Malware and PUPs are not the only threats to watch out for, either.  There are countless scams out there where criminals try to convince people to pay them or provide payment information and personal information for their own profit (such as tech support scams, fake inheritance emails and many other types of scams and threats).  You can learn more about a lot of the threats out there by reading the Malwarebytes Labs blog if you're curious and want to know more about many of the latest threats and online scams.  They even have a Tech support scams: help and resource page with great info and links to various articles and guides on what these scams are, how they work, how to deal with them if encountered, and how to avoid them.

I hope this helps.

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Wonderfully worded and explained.  Much thanks!

I perceive that recently, since ransomware has gotten attention -- by taking down many computers, and (apparently) garnering the perpetrator lots of money -- downloadable programs have increasingly been loaded with such horrid malware, very quickly encrypting thousands of precious files.

The perps now feel financial motivation.  As opposed to simply being mean spirited.


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Malware (and PUPs for that matter) haven't been about simply being mean spirited for decades, not since the earliest days of maybe Windows XP.  Malware is a major business, operated by organised crime, hostile governments and malicious coders and distributors seeking profits.  As far as ransomware is concerned and how it is delivered; it is not typical to find ransomware within downloadable programs as the most common vector of infection is through the use of exploits (this is why the Exploit Protection in Malwarebytes is actually for more proactive against ransomware in the wild than the actual Ransomware Protection component is, because it stops most would-be ransomware attacks in their tracks at the initial exploit attempt, long before the actual ransomware payload is ever even downloaded to try and ransom the user's data).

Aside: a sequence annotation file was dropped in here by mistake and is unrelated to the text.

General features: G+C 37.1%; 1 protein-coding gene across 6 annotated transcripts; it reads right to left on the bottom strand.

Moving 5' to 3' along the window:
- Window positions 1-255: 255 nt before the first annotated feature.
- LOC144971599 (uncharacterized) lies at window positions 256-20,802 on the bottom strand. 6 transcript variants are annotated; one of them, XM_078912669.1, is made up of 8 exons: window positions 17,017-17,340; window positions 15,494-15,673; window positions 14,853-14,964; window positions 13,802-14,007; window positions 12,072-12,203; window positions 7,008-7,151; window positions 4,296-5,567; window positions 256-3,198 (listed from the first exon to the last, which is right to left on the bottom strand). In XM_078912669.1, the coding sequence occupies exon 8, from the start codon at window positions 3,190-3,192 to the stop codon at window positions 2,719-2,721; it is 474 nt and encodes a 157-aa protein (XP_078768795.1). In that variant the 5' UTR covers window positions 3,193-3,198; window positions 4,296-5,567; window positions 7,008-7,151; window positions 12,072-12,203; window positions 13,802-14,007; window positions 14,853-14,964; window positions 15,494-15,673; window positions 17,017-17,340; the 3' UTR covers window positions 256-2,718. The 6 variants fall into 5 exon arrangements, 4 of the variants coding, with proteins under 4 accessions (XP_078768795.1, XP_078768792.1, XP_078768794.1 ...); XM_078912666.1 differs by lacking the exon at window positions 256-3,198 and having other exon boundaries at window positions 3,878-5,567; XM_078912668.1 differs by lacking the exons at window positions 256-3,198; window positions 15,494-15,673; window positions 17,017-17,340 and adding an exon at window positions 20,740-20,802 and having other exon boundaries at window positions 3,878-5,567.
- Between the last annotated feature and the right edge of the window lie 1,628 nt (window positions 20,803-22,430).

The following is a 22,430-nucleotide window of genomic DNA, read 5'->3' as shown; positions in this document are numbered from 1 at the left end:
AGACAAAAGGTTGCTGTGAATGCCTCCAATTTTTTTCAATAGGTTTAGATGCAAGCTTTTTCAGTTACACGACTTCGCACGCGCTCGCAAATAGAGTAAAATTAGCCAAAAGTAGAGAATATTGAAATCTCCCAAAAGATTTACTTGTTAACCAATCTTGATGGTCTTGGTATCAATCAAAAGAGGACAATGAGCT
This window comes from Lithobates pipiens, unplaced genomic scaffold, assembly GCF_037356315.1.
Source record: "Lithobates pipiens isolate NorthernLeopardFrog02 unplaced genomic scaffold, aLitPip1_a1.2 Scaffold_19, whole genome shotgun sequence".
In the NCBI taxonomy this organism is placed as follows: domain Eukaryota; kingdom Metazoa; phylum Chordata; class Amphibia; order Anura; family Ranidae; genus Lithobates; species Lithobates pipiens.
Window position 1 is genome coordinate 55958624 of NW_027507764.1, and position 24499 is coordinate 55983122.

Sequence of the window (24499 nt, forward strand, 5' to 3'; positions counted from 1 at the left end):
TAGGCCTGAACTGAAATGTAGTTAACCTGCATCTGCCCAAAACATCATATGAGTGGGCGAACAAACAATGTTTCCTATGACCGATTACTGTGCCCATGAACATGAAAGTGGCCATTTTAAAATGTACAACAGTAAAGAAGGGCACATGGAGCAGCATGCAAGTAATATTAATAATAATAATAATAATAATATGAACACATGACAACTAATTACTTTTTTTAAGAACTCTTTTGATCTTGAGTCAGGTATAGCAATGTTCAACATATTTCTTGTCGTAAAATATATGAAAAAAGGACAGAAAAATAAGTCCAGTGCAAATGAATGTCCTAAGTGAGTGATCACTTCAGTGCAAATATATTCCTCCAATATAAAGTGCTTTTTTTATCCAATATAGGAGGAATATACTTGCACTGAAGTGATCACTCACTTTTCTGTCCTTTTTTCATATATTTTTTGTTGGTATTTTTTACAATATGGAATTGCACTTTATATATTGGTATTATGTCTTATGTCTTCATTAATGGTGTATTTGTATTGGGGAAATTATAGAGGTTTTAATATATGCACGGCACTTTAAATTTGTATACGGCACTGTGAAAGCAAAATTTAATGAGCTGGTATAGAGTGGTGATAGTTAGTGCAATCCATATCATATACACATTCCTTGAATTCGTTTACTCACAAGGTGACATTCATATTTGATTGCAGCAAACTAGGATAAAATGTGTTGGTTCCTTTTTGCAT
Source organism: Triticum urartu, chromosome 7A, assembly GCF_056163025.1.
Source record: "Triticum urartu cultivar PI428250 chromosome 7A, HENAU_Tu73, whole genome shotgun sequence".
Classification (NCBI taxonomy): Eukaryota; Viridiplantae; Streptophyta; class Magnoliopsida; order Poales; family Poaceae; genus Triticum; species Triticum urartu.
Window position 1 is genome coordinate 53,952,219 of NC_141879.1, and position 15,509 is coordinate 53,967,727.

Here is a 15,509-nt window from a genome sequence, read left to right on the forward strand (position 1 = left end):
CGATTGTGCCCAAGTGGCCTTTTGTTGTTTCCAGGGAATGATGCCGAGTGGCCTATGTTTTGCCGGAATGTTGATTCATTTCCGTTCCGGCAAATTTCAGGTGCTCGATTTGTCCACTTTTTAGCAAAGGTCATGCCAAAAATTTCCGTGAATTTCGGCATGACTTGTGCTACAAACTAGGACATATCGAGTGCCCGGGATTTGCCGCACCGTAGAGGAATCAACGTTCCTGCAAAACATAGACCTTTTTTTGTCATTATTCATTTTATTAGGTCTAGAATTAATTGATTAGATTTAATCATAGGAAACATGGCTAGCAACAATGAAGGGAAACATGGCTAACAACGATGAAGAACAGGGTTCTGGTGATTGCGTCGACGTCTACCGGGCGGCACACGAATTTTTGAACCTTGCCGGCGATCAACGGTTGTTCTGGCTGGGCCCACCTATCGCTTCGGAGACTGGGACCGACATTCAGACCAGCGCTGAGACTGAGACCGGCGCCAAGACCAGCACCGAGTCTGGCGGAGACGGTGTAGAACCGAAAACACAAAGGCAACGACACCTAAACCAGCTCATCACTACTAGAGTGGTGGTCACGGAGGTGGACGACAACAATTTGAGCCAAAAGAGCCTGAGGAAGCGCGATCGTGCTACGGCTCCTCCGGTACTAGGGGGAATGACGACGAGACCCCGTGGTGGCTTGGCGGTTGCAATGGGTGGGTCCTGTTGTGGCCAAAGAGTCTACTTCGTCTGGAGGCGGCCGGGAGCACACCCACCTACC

I recommend taking a look at the diagram and information found on this page to better understand how the layered protection in Malwarebytes works to effectively detect and stop all sorts of malware attacks and PUPs at nearly every phase of the attack chain/kill chain; something that greatly increases the overall effectiveness of Malwarebytes alone (which is the reason it is now sold as an AV replacement).  You may review this FAQ entry for further info on that subject.

This also means that simply adding a single additional layer such as the free Malwarebytes Browser Guard, and on top of that, keeping Windows Defender enabled/active alongside it has proven to be a very effective combination, and one that we highly recommend.

I also recommend going through the excellent topic, Tips to help protect from infection.  There is a lot of information there, so there's no need to rush to implement any or all of it (and you likely already know at least some of the info it includes), but you are likely to find at least a few useful tidbits that can help you to improve your odds against online threats (as well as better protecting your privacy online).

I hope that you find this information useful.